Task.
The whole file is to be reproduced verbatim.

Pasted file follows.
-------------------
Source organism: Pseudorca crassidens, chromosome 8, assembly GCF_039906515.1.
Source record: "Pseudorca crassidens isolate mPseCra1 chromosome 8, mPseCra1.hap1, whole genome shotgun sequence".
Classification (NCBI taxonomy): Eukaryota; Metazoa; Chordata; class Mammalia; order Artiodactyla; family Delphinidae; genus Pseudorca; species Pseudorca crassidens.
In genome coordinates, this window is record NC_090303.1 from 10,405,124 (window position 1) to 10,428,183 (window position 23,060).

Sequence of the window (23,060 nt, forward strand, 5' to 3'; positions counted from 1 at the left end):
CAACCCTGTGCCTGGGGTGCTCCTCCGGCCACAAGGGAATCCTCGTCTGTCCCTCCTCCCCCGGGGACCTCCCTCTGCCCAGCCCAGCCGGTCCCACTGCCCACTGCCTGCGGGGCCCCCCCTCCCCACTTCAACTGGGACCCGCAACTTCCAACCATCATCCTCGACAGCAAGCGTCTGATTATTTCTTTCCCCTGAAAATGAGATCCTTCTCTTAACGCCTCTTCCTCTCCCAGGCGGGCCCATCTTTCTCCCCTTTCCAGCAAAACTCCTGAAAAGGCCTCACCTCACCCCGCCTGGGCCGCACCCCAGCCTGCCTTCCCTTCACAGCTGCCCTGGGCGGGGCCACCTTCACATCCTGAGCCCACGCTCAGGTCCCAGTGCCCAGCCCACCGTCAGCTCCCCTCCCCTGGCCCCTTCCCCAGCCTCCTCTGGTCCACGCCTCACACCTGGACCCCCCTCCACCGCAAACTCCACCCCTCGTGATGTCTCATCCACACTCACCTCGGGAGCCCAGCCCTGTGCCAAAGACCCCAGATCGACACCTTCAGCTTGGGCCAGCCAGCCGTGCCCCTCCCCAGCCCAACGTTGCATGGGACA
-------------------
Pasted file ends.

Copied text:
Source organism: Pseudorca crassidens, chromosome 8, assembly GCF_039906515.1.
Source record: "Pseudorca crassidens isolate mPseCra1 chromosome 8, mPseCra1.hap1, whole genome shotgun sequence".
Classification (NCBI taxonomy): Eukaryota; Metazoa; Chordata; class Mammalia; order Artiodactyla; family Delphinidae; genus Pseudorca; species Pseudorca crassidens.
In genome coordinates, this window is record NC_090303.1 from 10,405,124 (window position 1) to 10,428,183 (window position 23,060).

Sequence of the window (23,060 nt, forward strand, 5' to 3'; positions counted from 1 at the left end):
CAACCCTGTGCCTGGGGTGCTCCTCCGGCCACAAGGGAATCCTCGTCTGTCCCTCCTCCCCCGGGGACCTCCCTCTGCCCAGCCCAGCCGGTCCCACTGCCCACTGCCTGCGGGGCCCCCCCTCCCCACTTCAACTGGGACCCGCAACTTCCAACCATCATCCTCGACAGCAAGCGTCTGATTATTTCTTTCCCCTGAAAATGAGATCCTTCTCTTAACGCCTCTTCCTCTCCCAGGCGGGCCCATCTTTCTCCCCTTTCCAGCAAAACTCCTGAAAAGGCCTCACCTCACCCCGCCTGGGCCGCACCCCAGCCTGCCTTCCCTTCACAGCTGCCCTGGGCGGGGCCACCTTCACATCCTGAGCCCACGCTCAGGTCCCAGTGCCCAGCCCACCGTCAGCTCCCCTCCCCTGGCCCCTTCCCCAGCCTCCTCTGGTCCACGCCTCACACCTGGACCCCCCTCCACCGCAAACTCCACCCCTCGTGATGTCTCATCCACACTCACCTCGGGAGCCCAGCCCTGTGCCAAAGACCCCAGATCGACACCTTCAGCTTGGGCCAGCCAGCCGTGCCCCTCCCCAGCCCAACGTTGCATGGGACA